Lawmakers have approved on a second reading legislative amendments that the government argues are paving the way for a major reform in the judicial system.
MPs have agreed to split the Supreme Judicial Council (VSS) into two colleges, one for judges and the other for prosecutors.
Separately, a "plenary" is set up to ensure there is VSS configuration bringing together all of the council's members.
The VSS is the top decisionmaking body of the judiciary (sometimes referred to as its "government") which is in charge of issues such as key appointments to or dismissals from the system, salaries, and disciplinary action.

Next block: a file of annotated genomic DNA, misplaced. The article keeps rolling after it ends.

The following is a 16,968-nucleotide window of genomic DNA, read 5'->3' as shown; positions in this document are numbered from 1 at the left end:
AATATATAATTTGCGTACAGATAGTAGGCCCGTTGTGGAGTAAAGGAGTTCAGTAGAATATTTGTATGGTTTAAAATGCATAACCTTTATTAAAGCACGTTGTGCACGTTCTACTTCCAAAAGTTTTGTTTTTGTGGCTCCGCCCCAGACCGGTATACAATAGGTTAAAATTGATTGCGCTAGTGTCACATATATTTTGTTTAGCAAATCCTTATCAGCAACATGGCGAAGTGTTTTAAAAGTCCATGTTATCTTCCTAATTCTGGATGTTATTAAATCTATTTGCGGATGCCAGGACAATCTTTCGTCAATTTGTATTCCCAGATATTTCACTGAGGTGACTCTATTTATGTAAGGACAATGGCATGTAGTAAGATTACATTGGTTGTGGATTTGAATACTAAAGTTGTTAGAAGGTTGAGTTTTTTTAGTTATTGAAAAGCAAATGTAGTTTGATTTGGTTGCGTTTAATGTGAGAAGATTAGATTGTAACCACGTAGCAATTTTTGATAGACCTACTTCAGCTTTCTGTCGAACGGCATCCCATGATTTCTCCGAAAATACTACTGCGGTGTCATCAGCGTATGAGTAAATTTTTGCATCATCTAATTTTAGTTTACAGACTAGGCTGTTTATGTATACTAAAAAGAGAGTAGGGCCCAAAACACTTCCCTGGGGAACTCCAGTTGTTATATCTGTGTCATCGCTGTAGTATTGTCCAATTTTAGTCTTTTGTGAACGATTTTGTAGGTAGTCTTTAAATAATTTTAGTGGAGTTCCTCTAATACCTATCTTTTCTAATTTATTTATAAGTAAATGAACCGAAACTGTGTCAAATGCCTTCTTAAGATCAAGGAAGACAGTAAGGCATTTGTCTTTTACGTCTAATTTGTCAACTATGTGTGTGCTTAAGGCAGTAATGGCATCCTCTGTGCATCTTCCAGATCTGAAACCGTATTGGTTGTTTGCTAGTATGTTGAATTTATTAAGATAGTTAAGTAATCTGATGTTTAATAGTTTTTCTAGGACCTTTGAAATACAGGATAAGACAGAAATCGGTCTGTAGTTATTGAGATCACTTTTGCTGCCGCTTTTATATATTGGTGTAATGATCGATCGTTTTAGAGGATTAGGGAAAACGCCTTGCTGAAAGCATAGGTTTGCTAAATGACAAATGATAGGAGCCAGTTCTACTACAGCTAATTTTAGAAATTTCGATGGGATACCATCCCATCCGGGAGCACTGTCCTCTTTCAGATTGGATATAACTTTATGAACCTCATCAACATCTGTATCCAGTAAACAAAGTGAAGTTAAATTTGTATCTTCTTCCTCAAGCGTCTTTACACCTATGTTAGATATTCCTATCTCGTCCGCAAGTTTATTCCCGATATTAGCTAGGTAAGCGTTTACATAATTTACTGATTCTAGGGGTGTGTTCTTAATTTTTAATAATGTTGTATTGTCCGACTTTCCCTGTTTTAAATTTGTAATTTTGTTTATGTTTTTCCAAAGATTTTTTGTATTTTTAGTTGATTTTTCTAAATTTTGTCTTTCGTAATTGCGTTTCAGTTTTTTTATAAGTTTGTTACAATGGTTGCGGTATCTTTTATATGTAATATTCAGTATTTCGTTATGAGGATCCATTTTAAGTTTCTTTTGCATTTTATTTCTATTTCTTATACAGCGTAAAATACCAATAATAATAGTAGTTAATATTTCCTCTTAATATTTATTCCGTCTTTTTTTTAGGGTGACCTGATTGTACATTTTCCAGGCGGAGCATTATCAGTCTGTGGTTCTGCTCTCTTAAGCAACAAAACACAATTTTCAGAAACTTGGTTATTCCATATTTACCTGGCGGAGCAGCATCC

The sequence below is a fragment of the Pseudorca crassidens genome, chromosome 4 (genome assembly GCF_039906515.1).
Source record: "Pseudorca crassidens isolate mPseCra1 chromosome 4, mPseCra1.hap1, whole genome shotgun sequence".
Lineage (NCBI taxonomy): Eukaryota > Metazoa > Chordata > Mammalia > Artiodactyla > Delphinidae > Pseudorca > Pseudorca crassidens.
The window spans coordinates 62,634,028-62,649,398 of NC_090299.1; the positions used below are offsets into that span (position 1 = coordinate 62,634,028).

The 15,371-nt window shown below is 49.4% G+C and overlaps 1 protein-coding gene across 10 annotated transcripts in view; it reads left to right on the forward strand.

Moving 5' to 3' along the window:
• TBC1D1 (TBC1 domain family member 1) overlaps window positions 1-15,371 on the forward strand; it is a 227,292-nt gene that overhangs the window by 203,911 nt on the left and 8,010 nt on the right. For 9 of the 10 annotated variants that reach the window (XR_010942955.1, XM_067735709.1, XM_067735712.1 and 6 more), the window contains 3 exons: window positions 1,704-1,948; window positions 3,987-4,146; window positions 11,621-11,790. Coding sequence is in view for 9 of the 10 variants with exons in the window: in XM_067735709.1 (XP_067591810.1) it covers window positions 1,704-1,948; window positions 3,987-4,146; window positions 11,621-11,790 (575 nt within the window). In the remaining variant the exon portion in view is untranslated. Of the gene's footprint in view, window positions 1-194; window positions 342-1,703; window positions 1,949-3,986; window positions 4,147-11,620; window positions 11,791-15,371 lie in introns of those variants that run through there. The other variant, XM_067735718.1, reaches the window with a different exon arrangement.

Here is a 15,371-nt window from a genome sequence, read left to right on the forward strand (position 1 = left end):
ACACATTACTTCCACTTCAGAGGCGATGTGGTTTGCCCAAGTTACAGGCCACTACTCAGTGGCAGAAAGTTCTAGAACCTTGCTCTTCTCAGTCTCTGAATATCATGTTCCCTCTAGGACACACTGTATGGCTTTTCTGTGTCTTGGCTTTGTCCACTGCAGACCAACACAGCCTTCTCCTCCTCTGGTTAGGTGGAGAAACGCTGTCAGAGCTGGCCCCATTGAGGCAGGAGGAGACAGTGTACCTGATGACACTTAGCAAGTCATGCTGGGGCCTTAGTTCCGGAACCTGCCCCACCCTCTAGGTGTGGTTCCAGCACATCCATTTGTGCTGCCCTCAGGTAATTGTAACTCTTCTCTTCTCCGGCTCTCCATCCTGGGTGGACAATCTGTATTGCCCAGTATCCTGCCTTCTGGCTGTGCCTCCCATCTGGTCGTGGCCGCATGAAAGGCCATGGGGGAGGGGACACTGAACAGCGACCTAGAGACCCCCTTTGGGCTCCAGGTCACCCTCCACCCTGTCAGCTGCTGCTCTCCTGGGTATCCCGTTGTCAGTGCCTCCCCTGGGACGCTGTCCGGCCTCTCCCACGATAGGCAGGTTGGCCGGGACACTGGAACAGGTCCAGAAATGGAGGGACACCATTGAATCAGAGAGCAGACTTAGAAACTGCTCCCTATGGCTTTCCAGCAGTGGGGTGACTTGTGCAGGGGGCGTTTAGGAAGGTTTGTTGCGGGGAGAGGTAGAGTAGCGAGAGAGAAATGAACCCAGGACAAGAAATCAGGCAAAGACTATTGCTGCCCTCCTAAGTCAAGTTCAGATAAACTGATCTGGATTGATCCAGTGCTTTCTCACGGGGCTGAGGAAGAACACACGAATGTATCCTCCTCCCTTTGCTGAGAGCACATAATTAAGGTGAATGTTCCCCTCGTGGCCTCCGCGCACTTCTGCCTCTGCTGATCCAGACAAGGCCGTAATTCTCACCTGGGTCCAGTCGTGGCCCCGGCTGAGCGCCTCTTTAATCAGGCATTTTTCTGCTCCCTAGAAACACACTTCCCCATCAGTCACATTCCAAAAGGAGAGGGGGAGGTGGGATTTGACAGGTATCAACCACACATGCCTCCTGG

It also brings together the Justice Minister (who is not a VSS member but has the right to preside over the meetings) with the most important representatives of the system, namely Bulgaria's Chief Prosecutor, the head of the Supreme Administrative Court (VAS), and the Supreme Court of Cassation (VKS).
Changes have been made to the quotas at the respective colleges, with the 14 judges including the VAS an VKS chairs, six judges elected by their colleagues, and six appointed by Parliament.
Sofia News Agency